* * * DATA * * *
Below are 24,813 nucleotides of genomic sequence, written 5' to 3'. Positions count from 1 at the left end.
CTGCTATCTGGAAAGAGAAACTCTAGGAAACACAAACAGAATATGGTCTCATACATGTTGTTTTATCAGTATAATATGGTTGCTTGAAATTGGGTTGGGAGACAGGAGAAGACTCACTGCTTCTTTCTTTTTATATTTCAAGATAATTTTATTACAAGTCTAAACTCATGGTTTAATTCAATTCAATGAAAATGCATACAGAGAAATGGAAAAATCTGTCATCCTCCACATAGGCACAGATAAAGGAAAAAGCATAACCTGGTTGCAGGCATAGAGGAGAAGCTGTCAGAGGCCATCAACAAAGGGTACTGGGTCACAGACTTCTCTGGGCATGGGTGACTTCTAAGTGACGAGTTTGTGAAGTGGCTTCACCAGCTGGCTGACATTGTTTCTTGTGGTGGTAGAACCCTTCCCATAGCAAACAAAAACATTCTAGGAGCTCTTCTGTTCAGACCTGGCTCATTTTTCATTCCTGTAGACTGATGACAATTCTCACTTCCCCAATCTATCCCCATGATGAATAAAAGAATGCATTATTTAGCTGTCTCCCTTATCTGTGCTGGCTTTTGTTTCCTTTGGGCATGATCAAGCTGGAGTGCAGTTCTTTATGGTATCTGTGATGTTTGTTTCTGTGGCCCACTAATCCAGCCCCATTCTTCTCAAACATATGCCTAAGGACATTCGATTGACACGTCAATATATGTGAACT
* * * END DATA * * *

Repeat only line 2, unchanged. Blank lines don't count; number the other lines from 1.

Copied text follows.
CTGCTATCTGGAAAGAGAAACTCTAGGAAACACAAACAGAATATGGTCTCATACATGTTGTTTTATCAGTATAATATGGTTGCTTGAAATTGGGTTGGGAGACAGGAGAAGACTCACTGCTTCTTTCTTTTTATATTTCAAGATAATTTTATTACAAGTCTAAACTCATGGTTTAATTCAATTCAATGAAAATGCATACAGAGAAATGGAAAAATCTGTCATCCTCCACATAGGCACAGATAAAGGAAAAAGCATAACCTGGTTGCAGGCATAGAGGAGAAGCTGTCAGAGGCCATCAACAAAGGGTACTGGGTCACAGACTTCTCTGGGCATGGGTGACTTCTAAGTGACGAGTTTGTGAAGTGGCTTCACCAGCTGGCTGACATTGTTTCTTGTGGTGGTAGAACCCTTCCCATAGCAAACAAAAACATTCTAGGAGCTCTTCTGTTCAGACCTGGCTCATTTTTCATTCCTGTAGACTGATGACAATTCTCACTTCCCCAATCTATCCCCATGATGAATAAAAGAATGCATTATTTAGCTGTCTCCCTTATCTGTGCTGGCTTTTGTTTCCTTTGGGCATGATCAAGCTGGAGTGCAGTTCTTTATGGTATCTGTGATGTTTGTTTCTGTGGCCCACTAATCCAGCCCCATTCTTCTCAAACATATGCCTAAGGACATTCGATTGACACGTCAATATATGTGAACT